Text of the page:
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HOLY ROLLER is the only tank of the 1st Hussars and one of only two Canadian Army Sherman tanks to have survived the entire campaign in North West Europe from D-Day, June 6, 1944 to the end of the war in Europe on May 5, 1945. During that time the 1st Hussars lost 346 tanks but HOLY ROLLER survived. It is a monument of national significance.

The HOLY ROLLER landed with the 1st Hussars at Juno Beach. The 1st Hussars participated in the liberation of France, Belgium and Holland sacrificing their lives to free innocent people who lived under Nazi occupation.

The 1st Hussars who served during the campaign in North West Europe and their descendants have deep roots in our community. By donating to the HOLY ROLLER Memorial Preservation Project, we honour those men and women who sacrificed so much so we can enjoy Canada's rights, freedoms and standard of living today.



76 years ago, at 0415 AM, 5 June 1944, General Dwight D Eisenhower, Supreme Commander of all Allied forces taking part in Operation Overlord, gave the word to launch the invasion of North West Europe.


Within hours ships of all sizes began to move across the English Channel, slow moving ships went first, faster ships departed later so they could all arrive off the coast of France at the allotted time they were needed according to plan. The Airborne forces would depart England later that evening.


The 1st Hussars taking part in the assault were aboard 12 Landing Craft Tank (LCT). Both A and B Squadrons were in four LCT each. Each LCT loaded with 5 Duplex Drive (DD) tanks, the Squadron Headquarter LCTs only had four tanks each. Their job was to swim ashore and land ahead of the infantry and engage the many bunkers in NAN GREEN and MIKE RED sectors of Juno Beach. Regimental Headquarters and C Squadron followed in three LCTs, they would land directly on the beach. Also, two Sherman Fireflies, with larger guns travelled in their own LCT. Their role was to engage an Anti-tank bunker on the beach that could wreak havoc on the landing tanks in B Squadron’s  landing area.



All of the LCTs departed Southampton at 1100 hrs on 5 June and arrived off the coast of France 6 June sometime shortly after 0500hrs.  A Squadron landed behind the Royal Winnipeg Rifles at 0755hrs. B Squadron landed ahead of the Regina Rifles in NAN GREEN Sector at 0758hrs. C Squadron and Regimental Headquarters (RHQ) landed at 0820hrs. Their appointment with destiny and history forever remembered.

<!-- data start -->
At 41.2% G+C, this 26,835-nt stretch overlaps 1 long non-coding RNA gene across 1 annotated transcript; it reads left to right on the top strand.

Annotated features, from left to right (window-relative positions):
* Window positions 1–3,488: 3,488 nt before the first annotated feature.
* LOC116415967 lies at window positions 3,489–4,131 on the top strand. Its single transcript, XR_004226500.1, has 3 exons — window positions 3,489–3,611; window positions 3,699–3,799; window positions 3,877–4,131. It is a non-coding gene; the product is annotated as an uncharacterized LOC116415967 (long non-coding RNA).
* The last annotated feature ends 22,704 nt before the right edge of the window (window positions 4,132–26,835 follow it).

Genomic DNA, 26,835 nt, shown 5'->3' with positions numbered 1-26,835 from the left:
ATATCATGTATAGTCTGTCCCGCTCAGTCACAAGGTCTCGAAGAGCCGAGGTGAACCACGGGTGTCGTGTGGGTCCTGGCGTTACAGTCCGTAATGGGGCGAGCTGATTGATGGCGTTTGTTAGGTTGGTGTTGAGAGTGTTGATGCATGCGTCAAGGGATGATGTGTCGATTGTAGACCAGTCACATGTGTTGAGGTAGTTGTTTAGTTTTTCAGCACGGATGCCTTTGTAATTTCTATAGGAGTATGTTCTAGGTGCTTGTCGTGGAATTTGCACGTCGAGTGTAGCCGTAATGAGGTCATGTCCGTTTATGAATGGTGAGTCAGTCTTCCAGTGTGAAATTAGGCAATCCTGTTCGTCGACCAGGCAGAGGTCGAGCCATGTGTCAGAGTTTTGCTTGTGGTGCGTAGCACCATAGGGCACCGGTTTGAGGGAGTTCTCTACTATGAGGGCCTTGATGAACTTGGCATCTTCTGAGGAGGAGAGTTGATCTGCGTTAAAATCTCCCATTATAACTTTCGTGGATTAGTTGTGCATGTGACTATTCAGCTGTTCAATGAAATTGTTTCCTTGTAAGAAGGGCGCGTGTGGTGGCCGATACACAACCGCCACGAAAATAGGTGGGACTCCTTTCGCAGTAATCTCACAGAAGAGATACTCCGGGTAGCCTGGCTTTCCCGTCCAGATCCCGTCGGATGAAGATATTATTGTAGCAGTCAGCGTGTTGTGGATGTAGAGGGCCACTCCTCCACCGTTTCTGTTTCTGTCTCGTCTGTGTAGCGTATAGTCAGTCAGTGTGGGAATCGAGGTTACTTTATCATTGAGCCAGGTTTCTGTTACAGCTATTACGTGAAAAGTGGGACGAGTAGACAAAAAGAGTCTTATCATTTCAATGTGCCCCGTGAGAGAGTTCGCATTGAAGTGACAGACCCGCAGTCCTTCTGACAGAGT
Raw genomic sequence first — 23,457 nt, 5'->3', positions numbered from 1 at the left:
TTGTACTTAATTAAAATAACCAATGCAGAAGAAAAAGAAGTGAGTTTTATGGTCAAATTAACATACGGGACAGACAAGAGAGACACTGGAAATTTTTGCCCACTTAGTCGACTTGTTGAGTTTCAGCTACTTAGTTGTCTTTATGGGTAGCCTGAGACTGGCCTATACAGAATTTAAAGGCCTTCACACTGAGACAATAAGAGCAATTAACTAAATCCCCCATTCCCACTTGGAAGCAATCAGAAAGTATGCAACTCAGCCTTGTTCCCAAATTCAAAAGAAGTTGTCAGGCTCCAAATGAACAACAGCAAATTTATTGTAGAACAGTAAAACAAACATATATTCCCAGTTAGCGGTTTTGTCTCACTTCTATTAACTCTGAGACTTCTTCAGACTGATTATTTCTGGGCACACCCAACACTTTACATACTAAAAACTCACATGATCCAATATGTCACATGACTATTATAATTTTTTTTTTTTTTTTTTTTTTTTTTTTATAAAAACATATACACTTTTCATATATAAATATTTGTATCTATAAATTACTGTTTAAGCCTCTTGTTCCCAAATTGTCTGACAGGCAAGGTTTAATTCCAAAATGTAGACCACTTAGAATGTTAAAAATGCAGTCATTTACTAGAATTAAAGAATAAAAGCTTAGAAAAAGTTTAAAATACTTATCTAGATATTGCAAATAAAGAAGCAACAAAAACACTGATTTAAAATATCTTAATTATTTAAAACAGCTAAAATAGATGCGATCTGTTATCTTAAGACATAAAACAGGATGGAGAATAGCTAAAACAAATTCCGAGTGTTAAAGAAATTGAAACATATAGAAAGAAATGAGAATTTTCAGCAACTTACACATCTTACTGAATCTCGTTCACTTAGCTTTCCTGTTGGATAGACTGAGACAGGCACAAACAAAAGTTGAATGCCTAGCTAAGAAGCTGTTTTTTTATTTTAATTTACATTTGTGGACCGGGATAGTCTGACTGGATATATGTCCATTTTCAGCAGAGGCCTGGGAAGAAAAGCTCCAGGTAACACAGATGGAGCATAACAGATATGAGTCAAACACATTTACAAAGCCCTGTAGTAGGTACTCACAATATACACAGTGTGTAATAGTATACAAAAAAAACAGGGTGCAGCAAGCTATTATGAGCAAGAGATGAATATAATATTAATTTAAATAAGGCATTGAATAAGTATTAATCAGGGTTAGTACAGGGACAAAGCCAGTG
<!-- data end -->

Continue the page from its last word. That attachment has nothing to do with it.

Tank crew, Burley R-gunner,Will Bowcott-


The HOLY ROLLER was one of those tanks.  It landed at 0820hrs on 6 June along with the rest of the RHQ tanks.  Maj Frank White, commanding.  At this point in the landing, due to the exit being blocked the Commanding Officer (Lieutenant Colonel Colwell) and the Second-in-Command (Maj White), dismounted and walked the beach trying to find an exit. Eventually, the exit was fixed and the Regiment was able to move off the beach.  Shortly after moving off the beach the Commanding Officer's tank was disabled by a land mine so he took over command of the HOLY ROLLER for the remainder of the day.  The HOLY ROLLER advanced 7 miles inland on D-Day before developing a fuel leak, which required a quick repair by the hard-working mechanics at Number 54 Light Aid Detachment (LAD).  Thus began the HOLY ROLLER's time in Europe.

The Beginning

Sept 1939 to May 1940


The 1st Hussars were called to Active Service on Sept. 1, 1939.   It was among the first Armoured units called to active service. The 1st Hussars under the command of Lieutenant Colonel AC Spencer were designated the reconnaissance regiment for the First Canadian Division. The Regiment expanded quickly but the army did not have the resources to meet the demands for equipment and there were serious shortages of the most basic essentials such as boots and blankets. Accommodations for the new recruits consisted of World War I vintage tents pitched on the Grounds of Wolseley Barracks. Despite these initial difficulties morale was high and the young civilians quickly began learning the basics of a soldier’s life, such as drill, and the care and maintenance of their personal equipment.

World War 1 tents used in London and Cam
Training at the Western Fair.jpg

On 15 October after an increasingly inclement and uncomfortable fall in their tents where many recruits came down with pneumonia the regiment moved into the same buildings at the Western Fairgrounds it had occupied in World War 1. These new quarters although spartan were both dry and heated. They also had a dining area, library and a recreation area.

On 14 November the Regiment was reorganized and renamed. The 1st Hussars provided the Regimental Headquarters, Headquarters Squadron, and C Squadron, of the newly created 1st Divisional Cavalry Regiment (Canadian Active Service Force).  The remaining Squadrons were 1 each from the Royal Canadian Dragoons and Lord Strathcona Horse (Royal Canadians)

09100373- Soldiers departing London Ont.
Carden-Loyd Mk 6a Machinegun Carrier.jpg

In March 1940 the regiment was re-named again.  This time the First Canadian Cavalry Regiment (mechanized) (Canadian Active Service Force). However mechanized did not mean “Armoured” At that point the entire armoured strength of the Canadian Army consisted of less than 30 diminutive Carden-Loyd machinegun carriers and Vickers Mk VIB light tanks.  While these tanks were in service with the British Army, they were barely worthy of the name.  

Vickers Lt Tank Mk VIb.jpg

On 24 May 1940 the regiment paraded through London from Queens Park to the train station in a pelting rain, enroute to the Canadian Armoured Fighting Vehicles Training Centre in Camp Borden Ontario.  Here they were met with a hot meal in the pouring rain and once again were issued tents and straw filled mattresses as no fixed accommodations were available. 

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